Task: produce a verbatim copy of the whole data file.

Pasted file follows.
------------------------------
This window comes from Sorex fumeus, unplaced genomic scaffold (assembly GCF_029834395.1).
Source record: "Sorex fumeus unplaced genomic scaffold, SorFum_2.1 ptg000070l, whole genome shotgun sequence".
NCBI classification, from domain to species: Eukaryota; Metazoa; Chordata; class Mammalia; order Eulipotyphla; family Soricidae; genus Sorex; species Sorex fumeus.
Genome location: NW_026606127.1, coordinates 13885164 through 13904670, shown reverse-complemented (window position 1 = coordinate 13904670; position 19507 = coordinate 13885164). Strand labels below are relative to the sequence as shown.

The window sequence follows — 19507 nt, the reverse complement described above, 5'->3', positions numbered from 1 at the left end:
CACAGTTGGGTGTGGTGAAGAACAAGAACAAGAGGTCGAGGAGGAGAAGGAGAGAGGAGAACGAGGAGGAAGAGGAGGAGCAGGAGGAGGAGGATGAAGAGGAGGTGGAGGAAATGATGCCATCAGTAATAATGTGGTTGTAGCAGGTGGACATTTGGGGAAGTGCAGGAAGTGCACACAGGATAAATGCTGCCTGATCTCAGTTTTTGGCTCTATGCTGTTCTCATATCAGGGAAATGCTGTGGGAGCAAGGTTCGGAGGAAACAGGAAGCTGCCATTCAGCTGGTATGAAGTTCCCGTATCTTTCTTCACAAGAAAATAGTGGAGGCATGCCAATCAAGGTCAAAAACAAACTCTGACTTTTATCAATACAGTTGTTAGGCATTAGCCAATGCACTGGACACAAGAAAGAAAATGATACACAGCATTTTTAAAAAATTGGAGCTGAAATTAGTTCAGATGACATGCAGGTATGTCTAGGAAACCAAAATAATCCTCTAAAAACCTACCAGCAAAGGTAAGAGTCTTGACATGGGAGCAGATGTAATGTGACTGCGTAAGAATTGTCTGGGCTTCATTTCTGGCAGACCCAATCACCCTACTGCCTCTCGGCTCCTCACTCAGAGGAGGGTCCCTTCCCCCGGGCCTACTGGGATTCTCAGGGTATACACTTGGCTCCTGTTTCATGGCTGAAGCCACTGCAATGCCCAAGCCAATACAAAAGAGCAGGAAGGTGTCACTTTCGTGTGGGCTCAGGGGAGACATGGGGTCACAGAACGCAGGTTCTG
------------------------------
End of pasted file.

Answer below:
This window comes from Sorex fumeus, unplaced genomic scaffold (assembly GCF_029834395.1).
Source record: "Sorex fumeus unplaced genomic scaffold, SorFum_2.1 ptg000070l, whole genome shotgun sequence".
NCBI classification, from domain to species: Eukaryota; Metazoa; Chordata; class Mammalia; order Eulipotyphla; family Soricidae; genus Sorex; species Sorex fumeus.
Genome location: NW_026606127.1, coordinates 13885164 through 13904670, shown reverse-complemented (window position 1 = coordinate 13904670; position 19507 = coordinate 13885164). Strand labels below are relative to the sequence as shown.

The window sequence follows — 19507 nt, the reverse complement described above, 5'->3', positions numbered from 1 at the left end:
CACAGTTGGGTGTGGTGAAGAACAAGAACAAGAGGTCGAGGAGGAGAAGGAGAGAGGAGAACGAGGAGGAAGAGGAGGAGCAGGAGGAGGAGGATGAAGAGGAGGTGGAGGAAATGATGCCATCAGTAATAATGTGGTTGTAGCAGGTGGACATTTGGGGAAGTGCAGGAAGTGCACACAGGATAAATGCTGCCTGATCTCAGTTTTTGGCTCTATGCTGTTCTCATATCAGGGAAATGCTGTGGGAGCAAGGTTCGGAGGAAACAGGAAGCTGCCATTCAGCTGGTATGAAGTTCCCGTATCTTTCTTCACAAGAAAATAGTGGAGGCATGCCAATCAAGGTCAAAAACAAACTCTGACTTTTATCAATACAGTTGTTAGGCATTAGCCAATGCACTGGACACAAGAAAGAAAATGATACACAGCATTTTTAAAAAATTGGAGCTGAAATTAGTTCAGATGACATGCAGGTATGTCTAGGAAACCAAAATAATCCTCTAAAAACCTACCAGCAAAGGTAAGAGTCTTGACATGGGAGCAGATGTAATGTGACTGCGTAAGAATTGTCTGGGCTTCATTTCTGGCAGACCCAATCACCCTACTGCCTCTCGGCTCCTCACTCAGAGGAGGGTCCCTTCCCCCGGGCCTACTGGGATTCTCAGGGTATACACTTGGCTCCTGTTTCATGGCTGAAGCCACTGCAATGCCCAAGCCAATACAAAAGAGCAGGAAGGTGTCACTTTCGTGTGGGCTCAGGGGAGACATGGGGTCACAGAACGCAGGTTCTG